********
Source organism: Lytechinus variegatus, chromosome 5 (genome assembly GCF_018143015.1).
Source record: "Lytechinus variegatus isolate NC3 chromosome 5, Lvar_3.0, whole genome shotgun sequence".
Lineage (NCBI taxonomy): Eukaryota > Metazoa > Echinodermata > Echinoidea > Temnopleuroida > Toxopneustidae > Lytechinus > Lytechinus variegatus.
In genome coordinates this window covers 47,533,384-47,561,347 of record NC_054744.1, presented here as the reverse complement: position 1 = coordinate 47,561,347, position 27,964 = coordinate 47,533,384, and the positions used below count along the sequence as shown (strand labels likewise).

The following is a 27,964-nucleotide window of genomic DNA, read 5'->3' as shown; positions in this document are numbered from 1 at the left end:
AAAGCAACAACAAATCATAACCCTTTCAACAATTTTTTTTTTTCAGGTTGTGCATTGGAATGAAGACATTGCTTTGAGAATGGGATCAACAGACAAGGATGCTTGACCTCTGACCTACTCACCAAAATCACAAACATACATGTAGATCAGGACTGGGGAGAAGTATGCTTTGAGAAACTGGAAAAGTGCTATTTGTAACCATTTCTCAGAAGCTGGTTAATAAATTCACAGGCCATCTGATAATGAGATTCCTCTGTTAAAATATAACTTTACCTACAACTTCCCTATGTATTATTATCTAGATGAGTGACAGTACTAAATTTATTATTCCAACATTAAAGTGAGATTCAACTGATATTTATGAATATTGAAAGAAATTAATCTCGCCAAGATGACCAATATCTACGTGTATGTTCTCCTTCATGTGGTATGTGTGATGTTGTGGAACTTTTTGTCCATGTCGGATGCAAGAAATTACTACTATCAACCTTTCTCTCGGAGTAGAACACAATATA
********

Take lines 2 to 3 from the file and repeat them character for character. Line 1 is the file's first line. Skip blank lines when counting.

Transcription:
Source record: "Lytechinus variegatus isolate NC3 chromosome 5, Lvar_3.0, whole genome shotgun sequence".
Lineage (NCBI taxonomy): Eukaryota > Metazoa > Echinodermata > Echinoidea > Temnopleuroida > Toxopneustidae > Lytechinus > Lytechinus variegatus.